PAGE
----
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Exotic Wine - Unique vintages from unusual places

Jordan SteinbergMar 6, 2017

It is a typical Friday evening, and a group of friends are out celebrating the weekend with a drink. A far cry from unusual behavior, the consumption of alcohol is very common, going back to humanity's nascent days over ten million years ago. In fact, in the modern day United States, it is estimated that over 86% of people have drank alcohol on at least one occasion in their lives. Going back to those friends, who clearly fall into that 86%, they could be drinking beer, wine or spirits. 

Depending on the region where these coworkers reside, there is greater likelihood toward a preference for one or another. West Virginia, for instance, is obviously a beer loving state, with a consumption ratio of 5:1 against wine and 2:1 against spirits. Meanwhile, New Hampshire enjoys its spirits at a nearly 2:1 level over beer. Lastly, Massachusetts is clearly full of wine aficionados, with a similar 2:1 ratio. 

Moving from the regional level to the international stage, the United States is beer-dominant, with 52.7 of its consumption coming from the barley-based beverage. Mexico and Canada, along with most of North America, follow suit. Asia, on the other hand, is very spirit-centric, with Sri Lanka leading the charge at 94.3%. On this level, wine is primarily based in Chile and Argentina, as well as the southern half of Europe. 

Image: Artesa Vineyards & Winery - Napa Valley, California (Source: Jordan Steinberg)

While mostly true, this does not tell the whole vintage story. Over two-thirds of the world’s wine comes from seven countries, which in descending order are: France, Italy, Spain, United States, Argentina, Australia and South Africa. When it comes to thinking about wine, it is easy to only think of these places. Merlots come from France, Cabernets from the United States, Malbecs from Argentina, and Shiraz from Australia and so on. 

In the United States even, it is just as easy to only consider the vineyards based out of California, where nearly 90% of the production takes place. There are also many talented vineyards found in Oregon, the Carolinas, Kentucky, and New Jersey -- to name a few. Out of the ten best-selling wines in the world, however, five come from California, while four come from Australia and one comes from Chile.

What about the rest of the world? The same conditions that enable California to produce such a volume exists in many places elsewhere, though perhaps not to the same broad extent, in places one would never expect. One such extreme example is Red Mountain Estate Vineyards & Winery in Nyaung Shwe, Myanmar, where they grow their stocks along the banks of Inle Lake. Despite the instability that has wracked the country in recent decades, their 400,000 plants have survived and thrived to the point that over 150,000 bottles are now in annual production.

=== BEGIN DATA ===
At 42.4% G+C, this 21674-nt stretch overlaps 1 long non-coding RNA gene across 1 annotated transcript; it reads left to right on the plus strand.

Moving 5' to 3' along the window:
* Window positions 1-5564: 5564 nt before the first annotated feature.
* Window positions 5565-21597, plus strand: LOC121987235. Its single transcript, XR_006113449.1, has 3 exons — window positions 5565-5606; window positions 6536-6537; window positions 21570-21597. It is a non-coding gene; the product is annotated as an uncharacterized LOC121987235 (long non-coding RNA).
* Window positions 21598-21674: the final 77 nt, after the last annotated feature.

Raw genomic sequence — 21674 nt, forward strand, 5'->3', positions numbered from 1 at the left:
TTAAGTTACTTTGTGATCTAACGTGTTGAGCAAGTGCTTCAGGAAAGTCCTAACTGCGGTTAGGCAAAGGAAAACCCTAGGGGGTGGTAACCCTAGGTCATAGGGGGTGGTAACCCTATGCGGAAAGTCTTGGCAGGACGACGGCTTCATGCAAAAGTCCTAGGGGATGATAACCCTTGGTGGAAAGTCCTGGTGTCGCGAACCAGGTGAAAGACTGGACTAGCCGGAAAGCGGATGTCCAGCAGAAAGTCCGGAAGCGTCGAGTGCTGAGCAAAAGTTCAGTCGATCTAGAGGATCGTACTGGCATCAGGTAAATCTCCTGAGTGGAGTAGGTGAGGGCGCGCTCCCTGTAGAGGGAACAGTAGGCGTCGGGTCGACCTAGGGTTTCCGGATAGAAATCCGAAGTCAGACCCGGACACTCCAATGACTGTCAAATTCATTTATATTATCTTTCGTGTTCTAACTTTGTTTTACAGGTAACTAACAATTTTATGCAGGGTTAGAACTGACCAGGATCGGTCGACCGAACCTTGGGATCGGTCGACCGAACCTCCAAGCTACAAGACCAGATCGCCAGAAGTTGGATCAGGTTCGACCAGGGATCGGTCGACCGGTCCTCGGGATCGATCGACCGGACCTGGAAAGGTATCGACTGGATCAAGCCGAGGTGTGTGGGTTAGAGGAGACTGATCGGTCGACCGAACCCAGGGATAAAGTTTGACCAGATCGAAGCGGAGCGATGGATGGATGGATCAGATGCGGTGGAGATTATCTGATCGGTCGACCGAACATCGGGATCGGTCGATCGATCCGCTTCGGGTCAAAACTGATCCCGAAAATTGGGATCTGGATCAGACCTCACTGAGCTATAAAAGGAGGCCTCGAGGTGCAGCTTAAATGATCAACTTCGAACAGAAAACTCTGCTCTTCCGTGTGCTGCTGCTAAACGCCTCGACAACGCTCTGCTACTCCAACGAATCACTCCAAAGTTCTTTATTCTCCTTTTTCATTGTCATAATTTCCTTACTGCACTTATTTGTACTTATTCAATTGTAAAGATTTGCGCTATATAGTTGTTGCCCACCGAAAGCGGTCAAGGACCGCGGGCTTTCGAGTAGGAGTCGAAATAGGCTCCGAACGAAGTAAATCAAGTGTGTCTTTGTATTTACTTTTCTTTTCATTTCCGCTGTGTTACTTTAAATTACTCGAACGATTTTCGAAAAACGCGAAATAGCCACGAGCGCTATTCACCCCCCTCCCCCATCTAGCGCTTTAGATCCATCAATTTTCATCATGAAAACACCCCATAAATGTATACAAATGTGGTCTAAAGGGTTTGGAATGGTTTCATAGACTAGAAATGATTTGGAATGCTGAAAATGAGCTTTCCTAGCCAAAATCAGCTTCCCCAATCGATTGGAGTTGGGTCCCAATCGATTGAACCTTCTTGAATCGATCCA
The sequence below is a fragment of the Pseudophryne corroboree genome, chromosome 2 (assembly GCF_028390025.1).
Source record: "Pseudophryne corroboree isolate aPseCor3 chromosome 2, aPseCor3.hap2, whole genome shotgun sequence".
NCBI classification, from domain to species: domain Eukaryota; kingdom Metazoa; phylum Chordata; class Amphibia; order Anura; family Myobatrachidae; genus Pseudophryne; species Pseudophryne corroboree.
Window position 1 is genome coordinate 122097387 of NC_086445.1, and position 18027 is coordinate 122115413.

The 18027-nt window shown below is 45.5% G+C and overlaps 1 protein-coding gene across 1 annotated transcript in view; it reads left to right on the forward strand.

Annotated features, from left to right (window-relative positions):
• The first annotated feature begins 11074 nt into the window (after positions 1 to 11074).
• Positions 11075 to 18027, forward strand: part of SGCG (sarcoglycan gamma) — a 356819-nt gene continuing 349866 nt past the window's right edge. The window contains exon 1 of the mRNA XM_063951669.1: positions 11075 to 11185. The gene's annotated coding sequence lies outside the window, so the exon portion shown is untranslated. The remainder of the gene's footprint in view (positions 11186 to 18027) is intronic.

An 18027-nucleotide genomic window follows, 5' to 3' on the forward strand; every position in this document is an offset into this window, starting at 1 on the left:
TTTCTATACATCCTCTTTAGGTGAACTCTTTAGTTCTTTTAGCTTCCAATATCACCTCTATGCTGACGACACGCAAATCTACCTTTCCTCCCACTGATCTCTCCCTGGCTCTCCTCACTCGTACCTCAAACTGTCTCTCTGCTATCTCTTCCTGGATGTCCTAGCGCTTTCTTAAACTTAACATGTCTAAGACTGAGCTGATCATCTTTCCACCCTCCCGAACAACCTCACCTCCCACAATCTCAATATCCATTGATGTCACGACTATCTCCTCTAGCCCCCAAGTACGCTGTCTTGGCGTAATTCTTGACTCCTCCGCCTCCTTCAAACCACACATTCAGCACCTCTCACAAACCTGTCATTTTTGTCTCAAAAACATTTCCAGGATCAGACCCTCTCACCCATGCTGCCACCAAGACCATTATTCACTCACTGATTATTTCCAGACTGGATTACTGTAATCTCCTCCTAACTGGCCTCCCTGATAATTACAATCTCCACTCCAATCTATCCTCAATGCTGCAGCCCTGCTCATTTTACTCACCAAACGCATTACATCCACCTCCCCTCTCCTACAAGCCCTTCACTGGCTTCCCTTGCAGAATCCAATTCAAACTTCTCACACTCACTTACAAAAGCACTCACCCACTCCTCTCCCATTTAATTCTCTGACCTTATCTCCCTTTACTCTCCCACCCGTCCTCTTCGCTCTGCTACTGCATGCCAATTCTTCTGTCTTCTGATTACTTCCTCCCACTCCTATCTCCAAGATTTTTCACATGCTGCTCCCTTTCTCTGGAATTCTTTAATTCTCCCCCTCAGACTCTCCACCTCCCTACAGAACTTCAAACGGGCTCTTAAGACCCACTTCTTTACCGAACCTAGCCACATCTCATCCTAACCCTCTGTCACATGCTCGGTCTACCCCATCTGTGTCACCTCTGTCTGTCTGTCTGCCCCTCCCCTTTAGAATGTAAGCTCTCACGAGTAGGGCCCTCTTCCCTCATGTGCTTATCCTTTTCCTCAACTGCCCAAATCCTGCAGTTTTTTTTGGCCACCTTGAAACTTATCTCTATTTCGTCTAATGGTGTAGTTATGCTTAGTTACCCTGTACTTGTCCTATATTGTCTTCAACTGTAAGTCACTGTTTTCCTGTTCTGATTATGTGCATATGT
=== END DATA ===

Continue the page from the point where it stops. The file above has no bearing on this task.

Image: Wine tasting at Red Mountain Winery - Nyaung Shwe, Myanmar (Source: Jordan Steinberg)

More notably, in 2016, Moët-Hennessy partnered with a major Chinese spirit producer to form an experimental vintage. At nearly 2,590 meters (8,500 feet), the Aoyun vineyard is now one of the highest-elevation wineries in the world. Located in the foothills of the Himalayas in the province of Yunnan, any potential visitor must traverse a 4,500 meter (2.8 mile) narrow mountain pass to reach the AoYun facility, which is split across four separate villages. Adding to the enterprise’s unique nature, rather than engaging in typical harvest practices, the winery uses yaks instead of tractors. In the fermentation process, ceramic jars are used instead of the traditional wine barrel. 

Just as wine-making practices are clearly not set-in-stone, neither are the ingredients. While grapes are completely thought of as synonymous with wine, there can also be wines based from alternative sources. Honey wine from Ethiopia, coconut wine from the Philippines, plum wine from Japan, and pomegranate wine from Armenia are just a few examples of this. The base requirement is that these sources are fermented in the same way one would ferment grapes in a traditional process. 

Wine from other countries, made in unusual locations and from unique ingredients — shows that wine does not have to always fit the traditional stereotypes. In order to try a variety without having to travel to the aforementioned countries, wine clubs are a great option. Depending on the quality of the club, by simply sending a bottle once or twice a month for a given period of time, the chance of exposure to these exotic vintages increases dramatically. Should this be of interest, ConsumersAdvocate.org’s list of top ten wine clubs would be an excellent place to get started.